If European Union leaders are looking to save some serious money, they might look no further than the "traveling circus" that is the European Parliament.
The EU assembly leads a pricey and nomadic life. Once a month, it shifts thousands of lawmakers, their staffs, translators and interpreters, to Strasbourg, France, 400 kilometers (250 miles) away, for a four-day meeting. And then it trucks them all back to Brussels again.
This tale of two cities costs European taxpayers €180 million ($230 million) a year. And it has many detractors, notably within the assembly, whose 754 members represent voters in the 27 EU nations.
Foremost among them is Edward McMillan-Scott, a British Liberal Democrat.
"If European leaders are serious about efficiency and fighting waste — especially within the European institutions — then the European Parliament's single-seat is a point of departure," he and three other European lawmakers wrote in a letter to the Brussels daily De Standaard. "European citizens, and more than half of the European Parliament, demand an end to that traveling circus."
The appeal was directed at the 27 EU leaders, meeting here to debate the bloc's 2014-2020 spending. In that period, McMillan-Scott estimates, the parliament's monthly Brussels-to-Strasbourg trek will cost €1.2 billion — and emit 133,000 tons of carbon dioxide into the air.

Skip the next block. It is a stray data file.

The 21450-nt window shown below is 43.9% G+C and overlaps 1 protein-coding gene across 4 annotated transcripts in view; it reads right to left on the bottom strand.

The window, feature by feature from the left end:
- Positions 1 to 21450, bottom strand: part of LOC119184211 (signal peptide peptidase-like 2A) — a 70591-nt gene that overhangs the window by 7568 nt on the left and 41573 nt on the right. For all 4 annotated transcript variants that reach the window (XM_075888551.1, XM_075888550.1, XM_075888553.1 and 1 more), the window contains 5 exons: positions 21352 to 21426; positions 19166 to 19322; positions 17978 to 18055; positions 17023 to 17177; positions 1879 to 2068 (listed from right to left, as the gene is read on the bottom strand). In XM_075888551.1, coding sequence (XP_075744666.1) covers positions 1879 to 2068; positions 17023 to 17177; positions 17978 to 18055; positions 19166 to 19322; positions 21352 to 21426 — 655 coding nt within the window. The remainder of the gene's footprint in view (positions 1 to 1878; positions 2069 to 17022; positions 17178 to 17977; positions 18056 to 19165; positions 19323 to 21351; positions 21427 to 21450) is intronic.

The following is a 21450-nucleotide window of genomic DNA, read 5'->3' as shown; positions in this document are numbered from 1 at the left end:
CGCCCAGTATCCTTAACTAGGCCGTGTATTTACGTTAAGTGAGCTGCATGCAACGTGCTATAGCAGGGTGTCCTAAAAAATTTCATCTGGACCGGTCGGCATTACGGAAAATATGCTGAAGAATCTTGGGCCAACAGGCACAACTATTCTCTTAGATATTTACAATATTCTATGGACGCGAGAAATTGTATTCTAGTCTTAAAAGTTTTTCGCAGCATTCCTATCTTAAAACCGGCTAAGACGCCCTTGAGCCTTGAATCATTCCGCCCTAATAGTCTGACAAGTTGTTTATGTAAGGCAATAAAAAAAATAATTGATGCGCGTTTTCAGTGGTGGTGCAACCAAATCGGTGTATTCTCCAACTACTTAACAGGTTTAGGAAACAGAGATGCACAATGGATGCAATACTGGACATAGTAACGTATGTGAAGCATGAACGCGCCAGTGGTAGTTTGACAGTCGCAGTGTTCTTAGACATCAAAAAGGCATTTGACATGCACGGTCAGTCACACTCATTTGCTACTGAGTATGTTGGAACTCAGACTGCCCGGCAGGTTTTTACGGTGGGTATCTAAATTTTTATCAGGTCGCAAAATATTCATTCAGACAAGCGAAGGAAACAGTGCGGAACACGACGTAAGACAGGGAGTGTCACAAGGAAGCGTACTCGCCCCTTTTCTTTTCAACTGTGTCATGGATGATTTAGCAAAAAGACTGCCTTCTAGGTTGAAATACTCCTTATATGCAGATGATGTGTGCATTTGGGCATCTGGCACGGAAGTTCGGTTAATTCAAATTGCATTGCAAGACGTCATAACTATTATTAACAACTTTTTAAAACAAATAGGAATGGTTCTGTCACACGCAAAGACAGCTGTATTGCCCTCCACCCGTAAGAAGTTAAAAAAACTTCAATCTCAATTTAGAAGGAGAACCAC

Why has this costly roadshow been tolerated in an age of austerity? In a word, France.
Successive French governments have refused to abandon their city on the Rhine to keep the EU assembly in Brussels — already home to the European Commission, European Council President Herman van Rompuy, scores of think tanks and embassies, and armies of lobbyists. French President Francis Hollande reiterated Friday that changing the EU treaty so the parliament can just stay in Brussels all the time wouldn't happen.
Like his predecessors, Hollande holds that the Parliament's fate was sealed in a 1992 negotiation that assigned homes to two dozen EU institutions in various cities, including Luxembourg, Copenhagen, Frankfurt and Parma, Italy. As Belgium built a vast parliament building in its capital, French opposition to Brussels left the assembly straddling two cities.
McMillan-Scott and others complain that only 6 EU capitals have air connections to Strasbourg, that Strasbourg hotels raise their rates "by an average of 100% during plenary weeks" and that the assembly building there is a safety hazard.
In recent years, opponents have reported overwhelming support in the assembly for a permanent home in Brussels. On Oct. 23, 75 percent of assembly members adopted a resolution asking EU governments to resolve the matter before summertime. Also, an online petition has been signed by 1.27 million Europeans.
Raf Casert in Brussels contributed to this report.
On the Web:
Campaign for a Single Seat: http://www.singleseat.eu/2.html